Is there a global growth stock bubble?

The re-rating of growth stocks is not unique to Australia. The WAAAX ‘bubble’ is part of a larger issue relating to the willingness of investors to bid up stocks which have a strong, structural, and/or transparent earnings growth outlook. ‘Growth’ stocks (of which WAAAX is a component) have been fiercely bid up as one of the few sources of structural earnings growth in the Australian market.

In other words, in a world where earnings growth is scarce, any earnings growth has become more valuable. This has also been seen in the recent performance of the FAANG’s (Facebook, Apple, Amazon, Netflix and Alphabet – formerly Google). This collection of stocks has also seen valuations ratios explode in recent years with momentum rising even faster in recent months because of an acceleration in their earnings outlook thanks to COVID-19. 

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Source: Factset, IRESS, MWM Research, July 2020

The other big factor, ultra-low interest rates, has also played a part. All other things equal, a lower discount rate would not only increase the fair value P/E multiple of the market generally but would also increase the dispersion between high and low P/E stocks. However, the current unprecedentedly high P/E dispersion exceeds the extremes seen during the Tech bubble of late 1999/early 2000, which suggests caution may be merited.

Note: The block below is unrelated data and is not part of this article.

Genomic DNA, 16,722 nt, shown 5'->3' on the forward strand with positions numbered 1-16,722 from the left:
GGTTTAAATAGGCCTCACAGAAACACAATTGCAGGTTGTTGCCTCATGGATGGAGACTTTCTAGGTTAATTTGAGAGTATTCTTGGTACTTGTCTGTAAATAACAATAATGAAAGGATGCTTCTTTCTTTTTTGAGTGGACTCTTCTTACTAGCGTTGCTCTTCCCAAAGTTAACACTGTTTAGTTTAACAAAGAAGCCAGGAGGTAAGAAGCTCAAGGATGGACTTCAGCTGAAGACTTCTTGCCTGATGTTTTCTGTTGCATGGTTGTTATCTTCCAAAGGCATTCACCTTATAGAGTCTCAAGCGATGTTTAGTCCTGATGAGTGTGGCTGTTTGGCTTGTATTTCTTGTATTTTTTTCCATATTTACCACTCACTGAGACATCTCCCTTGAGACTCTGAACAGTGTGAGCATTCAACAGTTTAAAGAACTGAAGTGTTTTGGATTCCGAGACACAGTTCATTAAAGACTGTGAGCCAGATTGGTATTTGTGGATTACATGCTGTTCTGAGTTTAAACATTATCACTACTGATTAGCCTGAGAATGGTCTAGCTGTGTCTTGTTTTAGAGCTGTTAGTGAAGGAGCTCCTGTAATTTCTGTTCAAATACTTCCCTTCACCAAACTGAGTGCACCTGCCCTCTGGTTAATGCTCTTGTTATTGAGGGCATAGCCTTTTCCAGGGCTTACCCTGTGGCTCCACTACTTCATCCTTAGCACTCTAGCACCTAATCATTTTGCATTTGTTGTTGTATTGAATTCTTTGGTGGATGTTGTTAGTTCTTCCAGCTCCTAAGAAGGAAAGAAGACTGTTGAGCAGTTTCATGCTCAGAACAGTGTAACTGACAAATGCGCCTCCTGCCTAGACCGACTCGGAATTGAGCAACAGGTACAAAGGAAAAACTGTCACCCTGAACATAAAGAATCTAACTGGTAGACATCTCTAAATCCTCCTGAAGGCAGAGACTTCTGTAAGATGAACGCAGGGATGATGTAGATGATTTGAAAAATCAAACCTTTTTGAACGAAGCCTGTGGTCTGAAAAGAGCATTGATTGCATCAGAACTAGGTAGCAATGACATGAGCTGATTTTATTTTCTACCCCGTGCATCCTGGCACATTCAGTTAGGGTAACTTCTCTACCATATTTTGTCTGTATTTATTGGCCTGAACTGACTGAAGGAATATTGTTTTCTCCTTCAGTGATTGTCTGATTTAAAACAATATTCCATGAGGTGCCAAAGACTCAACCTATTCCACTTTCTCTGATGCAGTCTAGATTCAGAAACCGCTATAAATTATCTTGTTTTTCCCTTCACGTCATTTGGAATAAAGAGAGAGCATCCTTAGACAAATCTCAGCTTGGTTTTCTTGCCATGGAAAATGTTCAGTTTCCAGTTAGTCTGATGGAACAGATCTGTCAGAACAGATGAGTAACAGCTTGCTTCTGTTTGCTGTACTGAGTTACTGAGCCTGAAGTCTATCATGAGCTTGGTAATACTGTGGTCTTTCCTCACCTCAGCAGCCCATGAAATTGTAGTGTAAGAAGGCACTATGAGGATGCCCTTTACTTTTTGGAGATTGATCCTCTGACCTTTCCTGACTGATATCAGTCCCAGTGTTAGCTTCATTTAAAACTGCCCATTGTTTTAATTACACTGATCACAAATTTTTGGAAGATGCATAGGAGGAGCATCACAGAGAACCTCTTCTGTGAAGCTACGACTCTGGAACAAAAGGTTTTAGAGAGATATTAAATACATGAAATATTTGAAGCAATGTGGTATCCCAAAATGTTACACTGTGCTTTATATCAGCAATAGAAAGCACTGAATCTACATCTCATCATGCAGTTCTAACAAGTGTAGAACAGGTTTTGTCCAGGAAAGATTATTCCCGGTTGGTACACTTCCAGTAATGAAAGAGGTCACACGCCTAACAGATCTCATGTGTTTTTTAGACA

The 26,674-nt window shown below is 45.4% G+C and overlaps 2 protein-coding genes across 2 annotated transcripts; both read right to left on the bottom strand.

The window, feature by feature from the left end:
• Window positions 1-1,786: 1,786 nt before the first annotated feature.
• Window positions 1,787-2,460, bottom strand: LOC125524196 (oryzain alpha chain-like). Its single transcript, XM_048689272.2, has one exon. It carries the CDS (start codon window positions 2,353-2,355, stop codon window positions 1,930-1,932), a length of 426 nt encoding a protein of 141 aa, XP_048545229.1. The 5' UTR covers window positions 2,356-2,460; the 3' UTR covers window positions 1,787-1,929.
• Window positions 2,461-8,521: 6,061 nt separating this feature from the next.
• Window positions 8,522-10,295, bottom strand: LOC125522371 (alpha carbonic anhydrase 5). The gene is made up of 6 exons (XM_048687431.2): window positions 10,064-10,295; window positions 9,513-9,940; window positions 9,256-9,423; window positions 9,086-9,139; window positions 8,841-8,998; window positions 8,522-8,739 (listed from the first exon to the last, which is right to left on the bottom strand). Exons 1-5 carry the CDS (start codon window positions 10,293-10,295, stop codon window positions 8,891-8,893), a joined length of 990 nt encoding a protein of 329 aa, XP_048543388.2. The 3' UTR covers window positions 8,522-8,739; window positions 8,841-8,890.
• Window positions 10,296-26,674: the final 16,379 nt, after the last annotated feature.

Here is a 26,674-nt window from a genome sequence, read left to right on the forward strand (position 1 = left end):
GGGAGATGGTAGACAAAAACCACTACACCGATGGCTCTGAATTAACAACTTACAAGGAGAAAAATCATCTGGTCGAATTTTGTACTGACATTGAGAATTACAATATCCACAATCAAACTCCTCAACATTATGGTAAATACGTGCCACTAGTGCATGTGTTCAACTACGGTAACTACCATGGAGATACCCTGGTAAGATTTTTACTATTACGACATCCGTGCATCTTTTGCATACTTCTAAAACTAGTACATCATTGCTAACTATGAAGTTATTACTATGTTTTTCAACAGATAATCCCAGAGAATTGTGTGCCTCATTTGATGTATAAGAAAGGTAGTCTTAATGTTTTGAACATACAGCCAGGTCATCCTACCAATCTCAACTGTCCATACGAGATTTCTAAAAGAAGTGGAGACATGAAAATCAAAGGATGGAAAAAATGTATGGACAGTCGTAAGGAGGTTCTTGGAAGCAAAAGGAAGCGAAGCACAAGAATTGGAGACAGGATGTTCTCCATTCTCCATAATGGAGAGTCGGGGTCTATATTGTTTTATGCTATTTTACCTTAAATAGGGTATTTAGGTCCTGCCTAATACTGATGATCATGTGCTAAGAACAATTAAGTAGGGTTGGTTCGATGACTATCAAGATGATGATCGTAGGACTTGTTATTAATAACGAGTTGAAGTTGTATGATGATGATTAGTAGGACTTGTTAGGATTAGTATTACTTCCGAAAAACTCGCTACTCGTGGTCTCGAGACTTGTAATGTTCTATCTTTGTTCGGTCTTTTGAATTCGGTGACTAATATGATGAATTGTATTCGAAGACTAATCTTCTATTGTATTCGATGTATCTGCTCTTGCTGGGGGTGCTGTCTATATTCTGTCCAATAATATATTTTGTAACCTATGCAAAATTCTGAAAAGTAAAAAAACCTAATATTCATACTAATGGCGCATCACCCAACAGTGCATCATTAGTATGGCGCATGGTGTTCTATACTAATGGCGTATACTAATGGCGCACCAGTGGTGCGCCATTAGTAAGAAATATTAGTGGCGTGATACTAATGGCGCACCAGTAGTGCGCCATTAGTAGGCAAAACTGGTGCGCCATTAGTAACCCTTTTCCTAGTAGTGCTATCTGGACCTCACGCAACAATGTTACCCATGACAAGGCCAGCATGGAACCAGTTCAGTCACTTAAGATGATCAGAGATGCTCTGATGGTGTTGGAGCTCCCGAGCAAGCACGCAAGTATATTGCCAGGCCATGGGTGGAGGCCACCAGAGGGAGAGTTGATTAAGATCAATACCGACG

What’s the right price for “scarcity” value?

In a world where earnings growth is scare, what is the right price for the rarest of structural earnings stocks like technology, which the market is assuming can access that growth? Is it 50x future earnings, 100x future earnings, an eye watering 168x future earnings or something even higher? Only time will give us the right answer, but we think it is worthwhile trying to determine what conditions would need to prevail in order for these stocks to maintain these multiples (or the alternative – what would need to change for these stocks to suddenly lose their scarcity premium?). Gavekal’s Louis Gave believes there are 4 factors that would drive this reassessment:

  • An improvement in the macroeconomic growth outlook and higher interest rates.
  • Markets stop seeing technology companies as having scarcity value (i.e. government regulation).